We arrived back at the station at about 5pm and John caught his train to Ely and Bob and I drove in our various directions.

We didn’t see a great deal of notable wildlife: a number of buzzards; but there were two notable bits of roadkill in the form of a hedgehog and a polecat-style ferret. I can’t think that there are wild polecats living in Essex.

October 7, 2012

Solo ride to Little Dunmow

Filed under: Cycling,Essex,YACF — admin @ 12:10 pm

I set off at 8.30 and thereby used the “nasty” roads before the motorists were out of bed and into their football kit. I was aided and abetted by some flood water hanging around. This was the aptly-named Watery Lane.

The ford along Sporhams Lane was higher than I remember seeing it, and I used the footbridge.

It was a glorious sunny morning and Riffhams and its sheep looked very fine.

A view towards the city of Chelmsford. At this point I was engaged in conversation by three ladies out for a morning walk. It seemed that they had the ambition to cover many miles.

Great Graces was also in a fine fettle.

The Chelmer was very high, and flowed over both lock gates at Paper Mill Lock.

It’s unusual to find such foaming torrents on this normally placid river.

The Tea Room did not disappoint. That is fruit and chocolate flapjack – about 2000 calories’ worth. There were huge chunks of white chocolate nestling amongst glacé cherries… phwooaar!

There was an attractive shimmering rime over the ploughed fields – dew-bespangled spiders’ webs!

Easters – the 21st Century Tudor mansion in Barnston.

The trig point along Warren Road.

An excellent day out. Lunch, at the Flitch, in Little Dunmow, saw me eating alone in what was clearly a proper “local”. I’m sure everyone else was a regular, and there was a splendid conversation on the table to my left in which an old gaffer was holding forth about the evils of Thatcher and Blair, in a really fine Essex accent, of the type that’s all too rare these days. There will be a WARTY to this pub ere long.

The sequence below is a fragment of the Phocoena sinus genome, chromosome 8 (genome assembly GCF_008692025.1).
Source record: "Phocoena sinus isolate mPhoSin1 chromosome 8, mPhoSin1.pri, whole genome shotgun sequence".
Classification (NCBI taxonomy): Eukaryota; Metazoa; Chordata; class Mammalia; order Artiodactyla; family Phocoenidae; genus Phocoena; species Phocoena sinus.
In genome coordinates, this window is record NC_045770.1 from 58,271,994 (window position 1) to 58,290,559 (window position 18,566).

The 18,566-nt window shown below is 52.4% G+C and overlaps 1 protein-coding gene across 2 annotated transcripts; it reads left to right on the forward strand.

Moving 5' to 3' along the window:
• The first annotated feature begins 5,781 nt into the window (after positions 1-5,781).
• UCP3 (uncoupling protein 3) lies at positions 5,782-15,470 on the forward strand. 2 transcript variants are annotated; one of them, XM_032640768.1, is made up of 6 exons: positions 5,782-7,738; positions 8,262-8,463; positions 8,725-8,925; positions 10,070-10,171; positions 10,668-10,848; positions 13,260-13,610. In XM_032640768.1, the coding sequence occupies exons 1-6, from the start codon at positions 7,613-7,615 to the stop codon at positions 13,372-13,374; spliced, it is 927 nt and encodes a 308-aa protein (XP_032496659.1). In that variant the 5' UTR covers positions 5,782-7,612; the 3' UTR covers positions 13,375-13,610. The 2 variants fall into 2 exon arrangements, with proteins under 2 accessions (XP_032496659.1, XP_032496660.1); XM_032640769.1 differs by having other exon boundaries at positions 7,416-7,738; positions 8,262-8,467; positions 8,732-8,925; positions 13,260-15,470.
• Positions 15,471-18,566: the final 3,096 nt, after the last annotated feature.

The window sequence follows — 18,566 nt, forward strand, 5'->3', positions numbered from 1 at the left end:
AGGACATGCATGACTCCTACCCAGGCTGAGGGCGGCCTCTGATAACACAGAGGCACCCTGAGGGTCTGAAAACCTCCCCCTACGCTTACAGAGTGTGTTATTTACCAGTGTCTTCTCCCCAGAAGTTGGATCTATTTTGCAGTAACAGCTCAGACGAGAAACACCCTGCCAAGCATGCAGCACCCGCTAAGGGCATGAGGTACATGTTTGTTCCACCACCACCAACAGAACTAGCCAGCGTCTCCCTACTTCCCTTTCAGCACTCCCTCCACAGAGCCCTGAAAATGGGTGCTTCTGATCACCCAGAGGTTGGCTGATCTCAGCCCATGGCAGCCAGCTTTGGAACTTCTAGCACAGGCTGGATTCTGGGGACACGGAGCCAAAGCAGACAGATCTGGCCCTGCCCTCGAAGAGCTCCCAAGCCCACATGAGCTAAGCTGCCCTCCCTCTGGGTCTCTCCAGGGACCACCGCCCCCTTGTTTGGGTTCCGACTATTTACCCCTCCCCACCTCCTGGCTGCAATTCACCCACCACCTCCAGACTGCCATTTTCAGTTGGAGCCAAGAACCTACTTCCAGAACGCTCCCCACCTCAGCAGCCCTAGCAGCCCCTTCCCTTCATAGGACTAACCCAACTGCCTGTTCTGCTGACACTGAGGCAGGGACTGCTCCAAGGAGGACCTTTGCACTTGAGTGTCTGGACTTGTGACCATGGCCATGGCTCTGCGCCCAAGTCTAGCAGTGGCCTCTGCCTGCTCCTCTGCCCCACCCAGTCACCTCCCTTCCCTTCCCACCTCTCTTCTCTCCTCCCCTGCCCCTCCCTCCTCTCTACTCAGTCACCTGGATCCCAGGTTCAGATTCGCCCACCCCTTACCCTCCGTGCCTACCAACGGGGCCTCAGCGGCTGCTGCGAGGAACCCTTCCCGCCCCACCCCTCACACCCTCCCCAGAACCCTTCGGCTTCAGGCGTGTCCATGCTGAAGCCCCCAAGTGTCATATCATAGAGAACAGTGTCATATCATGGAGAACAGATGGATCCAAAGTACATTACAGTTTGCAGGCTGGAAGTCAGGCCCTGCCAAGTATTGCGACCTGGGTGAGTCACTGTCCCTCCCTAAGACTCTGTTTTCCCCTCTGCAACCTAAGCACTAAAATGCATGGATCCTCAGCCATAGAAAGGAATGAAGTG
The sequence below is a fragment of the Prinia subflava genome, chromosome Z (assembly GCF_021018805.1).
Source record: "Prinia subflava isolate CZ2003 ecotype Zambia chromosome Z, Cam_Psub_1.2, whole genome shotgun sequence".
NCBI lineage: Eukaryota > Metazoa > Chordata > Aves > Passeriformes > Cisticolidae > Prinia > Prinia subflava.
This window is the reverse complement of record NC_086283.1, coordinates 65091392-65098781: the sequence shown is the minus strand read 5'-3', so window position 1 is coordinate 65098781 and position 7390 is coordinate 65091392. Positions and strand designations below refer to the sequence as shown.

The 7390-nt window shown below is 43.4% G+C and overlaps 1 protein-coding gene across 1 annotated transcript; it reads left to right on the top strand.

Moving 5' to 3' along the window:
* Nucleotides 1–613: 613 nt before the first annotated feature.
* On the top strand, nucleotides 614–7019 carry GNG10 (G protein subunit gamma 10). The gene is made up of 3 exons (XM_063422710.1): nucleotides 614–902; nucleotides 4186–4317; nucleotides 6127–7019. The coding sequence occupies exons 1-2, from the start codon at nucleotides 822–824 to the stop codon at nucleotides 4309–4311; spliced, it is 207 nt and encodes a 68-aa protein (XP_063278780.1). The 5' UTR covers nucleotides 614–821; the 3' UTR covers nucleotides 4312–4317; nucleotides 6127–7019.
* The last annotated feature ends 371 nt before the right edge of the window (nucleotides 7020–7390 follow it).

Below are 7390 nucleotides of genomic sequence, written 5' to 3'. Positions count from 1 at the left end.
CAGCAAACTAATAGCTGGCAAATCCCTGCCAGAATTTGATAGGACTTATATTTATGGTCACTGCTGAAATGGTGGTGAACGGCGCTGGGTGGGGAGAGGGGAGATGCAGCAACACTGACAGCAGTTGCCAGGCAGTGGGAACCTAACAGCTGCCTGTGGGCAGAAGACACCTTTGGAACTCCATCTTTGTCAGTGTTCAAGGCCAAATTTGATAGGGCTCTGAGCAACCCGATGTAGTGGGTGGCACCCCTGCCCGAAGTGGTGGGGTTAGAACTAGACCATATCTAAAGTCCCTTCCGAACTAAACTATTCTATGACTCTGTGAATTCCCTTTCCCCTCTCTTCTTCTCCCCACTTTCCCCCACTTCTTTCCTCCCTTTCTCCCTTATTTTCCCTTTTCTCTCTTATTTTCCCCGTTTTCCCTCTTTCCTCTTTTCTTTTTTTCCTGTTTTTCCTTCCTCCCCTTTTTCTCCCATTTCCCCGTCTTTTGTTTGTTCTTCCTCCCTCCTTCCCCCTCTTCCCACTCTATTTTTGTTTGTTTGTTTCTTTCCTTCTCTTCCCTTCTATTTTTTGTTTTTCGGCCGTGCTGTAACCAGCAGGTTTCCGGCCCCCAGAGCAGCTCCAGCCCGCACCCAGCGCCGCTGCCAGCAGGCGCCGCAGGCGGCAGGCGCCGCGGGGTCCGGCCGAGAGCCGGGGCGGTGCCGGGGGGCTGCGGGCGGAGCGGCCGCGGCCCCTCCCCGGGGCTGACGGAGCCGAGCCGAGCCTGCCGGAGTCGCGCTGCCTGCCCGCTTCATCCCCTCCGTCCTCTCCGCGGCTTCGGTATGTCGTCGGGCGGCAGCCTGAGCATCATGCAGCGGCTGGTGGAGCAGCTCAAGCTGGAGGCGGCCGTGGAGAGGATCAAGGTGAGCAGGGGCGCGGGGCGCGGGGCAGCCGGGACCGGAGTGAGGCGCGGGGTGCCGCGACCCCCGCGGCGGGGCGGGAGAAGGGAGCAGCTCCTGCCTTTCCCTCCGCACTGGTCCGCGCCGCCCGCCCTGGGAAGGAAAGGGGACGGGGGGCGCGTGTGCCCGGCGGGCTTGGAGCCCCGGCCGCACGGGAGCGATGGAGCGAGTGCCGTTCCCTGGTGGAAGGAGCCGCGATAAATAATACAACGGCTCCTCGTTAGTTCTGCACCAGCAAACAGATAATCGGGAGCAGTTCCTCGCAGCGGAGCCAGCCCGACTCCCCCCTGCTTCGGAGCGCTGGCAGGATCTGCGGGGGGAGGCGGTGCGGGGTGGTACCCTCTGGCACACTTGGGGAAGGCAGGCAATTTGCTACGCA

A bit short of wildlife. There was a little egret at Stambridge Mills early on, a fox, and a weasel somewhere near Danbury. Oh, and a kestrel somewhere else. Significantly, I saw neither swallows nor house martins, in complete contrast to Thursday, when there were quite a few. I saw at least one green woodpecker, heard at least one more, and heard a greater spotted or two.

I arrived home a little before 6 p.m having completed 81 miles. I passed last year’s milage total at some stage during the day, and brought my weekly total up to about 185 miles. Still on target for a 7000 mile year…

May 14, 2012

Berlin to London

Filed under: Cycling,YACF — admin @ 9:21 pm

My good friend Helen, known as Auntie Helen to her on-line friends, has just completed an epic 700-mile solo ride from Berlin to London. Helen’s blog can be read here.

Yesterday was her final leg, from her home in Little Bromley, north of Colchester, via the new Personnel Recovery Unit at Colchester Barracks (Helen was raising money for the Help for Heroes charity) to Trafalgar Square. A number of other cyclists joined her for all, or some, of this route. We were not helped by the perennial uselessness of our rail companies, who were not offering a service to Colchester yesterday. I met another friend, Jane, at Shenfield station and together we rode out towards Helen. We shortly met Del, another of our cycling friends, who had a similar intention, and three of us headed north-east to an 11ses stop at Hanningfield Reservoir before a rendez-vous with Helen and two others in East Hanningfield. At this point Del peeled off whereas the five of us (Helen’s friends Mark and Martin were the other two) made for Ingatestone Garden Centre for lunch, where yet another of our friends, Jurek, was waiting for us.

From Ingatestone we six, led by Jurek, who was familiar with the route, rode into London via the not-especailly-attractive route of Shenfield, Brentwood, Harold Wood, Romford, Ilford, Stratford, Tower Hill and the Embankment, arriving in Trafalgar Square just before 6 p.m. Some members of Helen’s family were there, and a representative from Help for Heroes presented Helen with a certificate and medal.

I left them to it at around 6.15 and arrived in Lpoo St in time for the 6.45 train, alighting at Rochford so that the ride home should push my daily total above 63 miles, ensuring a “metric century” for the day.